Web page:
There are all sorts of tombs. There are the ones people's bodies are buried in, but there are also the tombs that our passions and our greatest ideas are buried in. We bury them ourselves, of course, but it's the Tersteegs who helped kill them in the first place. We can't let the Tersteegs define our art; they're not the boss of us. They don't know everything.

There's a threshold that no teacher or mentor can cross. Only the writer knows where she or he has to go. Neither the Tersteegs nor the Beatrices of the world can go there for us or tell us how to get across that threshold, either.


Anonymous said...

Wow, thank you Theresa, beautiful and encouraging and forgiving. You are right, it is so easy to take the Teerstegs to heart and kill the passion before it has the chance to realize its full potential. There are many tombs like this in my past.

beths front porch said...

It is when I give myself the "everlasting no" that life and art are most difficult. I can be my own Teersteg. I can be my own tomb.

TiAnKa said...

"Sure," I told my colleague. "There are techniques and skills that we acquire along the way, but not knowing those isn't a reason to stop writing stories!"

Theresa, I had a seventh grade teacher that said these words to me when I wrote stories that I thought were horrible. She said to never to stop writing. In this entry you remind me so much of her. Your colleague is very lucky to have you to read her story.

Another truly profound statement that you made, reminded me of myself in college as I fought for the rights or rather respect of less experienced students...

You also wrote:

"But people who are just beginning to explore a certain kind of writing are vulnerable to "advice." You have to be very careful about giving artists advice, because you can never know what beautiful, dramatic, tragic, unique thing you might be killing.

I agree wholeheartedly! A new artist is like a rose bud waiting to bloom. Without food and water it will never become the beautiful rose it was meant to be. In my mind, you are the food and water for many of us.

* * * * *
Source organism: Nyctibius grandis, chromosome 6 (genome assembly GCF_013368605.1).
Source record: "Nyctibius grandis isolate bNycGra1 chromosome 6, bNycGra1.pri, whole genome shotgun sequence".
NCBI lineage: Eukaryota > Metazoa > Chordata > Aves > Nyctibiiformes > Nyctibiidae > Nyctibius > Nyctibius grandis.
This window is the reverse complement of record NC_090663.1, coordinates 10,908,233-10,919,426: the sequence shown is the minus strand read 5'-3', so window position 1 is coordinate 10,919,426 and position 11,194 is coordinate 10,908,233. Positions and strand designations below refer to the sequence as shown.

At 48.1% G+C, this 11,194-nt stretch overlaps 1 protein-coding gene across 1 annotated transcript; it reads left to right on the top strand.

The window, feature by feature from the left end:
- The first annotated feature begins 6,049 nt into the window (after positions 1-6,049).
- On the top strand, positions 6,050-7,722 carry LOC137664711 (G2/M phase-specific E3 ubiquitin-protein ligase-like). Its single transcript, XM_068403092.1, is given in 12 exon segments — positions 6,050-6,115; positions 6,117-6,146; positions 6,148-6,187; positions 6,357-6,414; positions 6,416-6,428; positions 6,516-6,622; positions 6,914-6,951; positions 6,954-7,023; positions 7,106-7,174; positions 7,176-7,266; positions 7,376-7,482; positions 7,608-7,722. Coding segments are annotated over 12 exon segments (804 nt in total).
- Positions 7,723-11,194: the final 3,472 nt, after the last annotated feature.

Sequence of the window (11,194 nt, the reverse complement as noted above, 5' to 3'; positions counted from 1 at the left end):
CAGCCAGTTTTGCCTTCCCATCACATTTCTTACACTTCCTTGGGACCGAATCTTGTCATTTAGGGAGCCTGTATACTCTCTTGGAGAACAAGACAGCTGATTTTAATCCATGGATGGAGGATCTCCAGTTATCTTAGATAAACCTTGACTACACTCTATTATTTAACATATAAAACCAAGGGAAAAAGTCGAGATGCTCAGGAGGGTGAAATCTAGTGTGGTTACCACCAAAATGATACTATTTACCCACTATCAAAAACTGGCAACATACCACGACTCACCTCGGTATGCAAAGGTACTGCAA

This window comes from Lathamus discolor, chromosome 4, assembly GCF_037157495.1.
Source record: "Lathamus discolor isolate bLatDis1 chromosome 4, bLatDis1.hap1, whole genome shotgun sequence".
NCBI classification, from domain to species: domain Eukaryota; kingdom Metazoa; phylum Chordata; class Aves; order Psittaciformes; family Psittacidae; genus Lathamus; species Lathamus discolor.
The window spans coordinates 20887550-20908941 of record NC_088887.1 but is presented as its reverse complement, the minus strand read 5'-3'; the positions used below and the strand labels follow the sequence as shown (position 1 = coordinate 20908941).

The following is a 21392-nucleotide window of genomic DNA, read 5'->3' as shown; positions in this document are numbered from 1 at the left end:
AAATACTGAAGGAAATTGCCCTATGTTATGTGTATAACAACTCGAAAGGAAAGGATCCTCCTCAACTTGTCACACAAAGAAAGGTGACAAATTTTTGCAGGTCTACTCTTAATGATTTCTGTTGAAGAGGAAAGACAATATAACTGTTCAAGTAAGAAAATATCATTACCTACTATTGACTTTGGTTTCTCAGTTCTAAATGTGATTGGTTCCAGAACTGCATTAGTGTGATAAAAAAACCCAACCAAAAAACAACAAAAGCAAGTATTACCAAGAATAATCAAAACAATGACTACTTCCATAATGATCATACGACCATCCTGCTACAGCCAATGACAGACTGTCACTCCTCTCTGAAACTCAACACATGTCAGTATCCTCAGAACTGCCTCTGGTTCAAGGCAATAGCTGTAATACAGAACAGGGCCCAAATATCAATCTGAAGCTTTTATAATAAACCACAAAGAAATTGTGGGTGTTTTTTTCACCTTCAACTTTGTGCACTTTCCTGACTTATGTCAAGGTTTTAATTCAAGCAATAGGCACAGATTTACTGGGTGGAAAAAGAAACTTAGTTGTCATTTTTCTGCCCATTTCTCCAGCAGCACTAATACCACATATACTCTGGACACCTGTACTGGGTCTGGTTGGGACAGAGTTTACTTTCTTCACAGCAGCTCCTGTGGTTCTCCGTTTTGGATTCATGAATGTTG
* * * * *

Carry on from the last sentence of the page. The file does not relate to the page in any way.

Thank you for being such a wonderful teacher and caring woman. I appreciate you greatly!



Wenda said...


Your words warm me to the core of my creative heart. A Teersteg in my life advised me several months ago that I should write only pieces like the three he liked on my blog and give up all the rest of my boring whining. I had imagined all the Teersteg's to be in the past, so the criticism caught me off guard.

Now I wear Teersteg block everyday along with my sunscreen. There are so many ways to get burned -- and silenced.

ggw07 said...

"If we listened to our intellect, we'd never have a love affair. We'd never have a friendship. We'd never go into business, because we'd be too cynical. Well, that's nonsense. You've got to jump off cliffs all the time and build your wings on the way down."
Annie Dillard
My heart is in my throat. The best teacher is wise, instructs through patience, truth, leavened with heaping helpings of inspiration and compassion. The next step is to
confront the internal critic, negotiate peace, and continue to risk no matter what.

Erin said...

"They're not the boss of us." Indeed! I enjoyed this entry greatly, and it reminds me once more of what an outstanding teacher and mentor YOU are.

Anonymous said...

Yes, Theresa, you are the best anti-Teersteg I have ever known. When I think there is just no point in trying anymore, all I have to do is turn to your words in this blog. Teagrapple

V said...

Theresa, I`ve really enjoyed reading this. Sometimes, I visit here and hope for a poem, a snippet of your work. And you say " Hey, I`ll show you even more! ".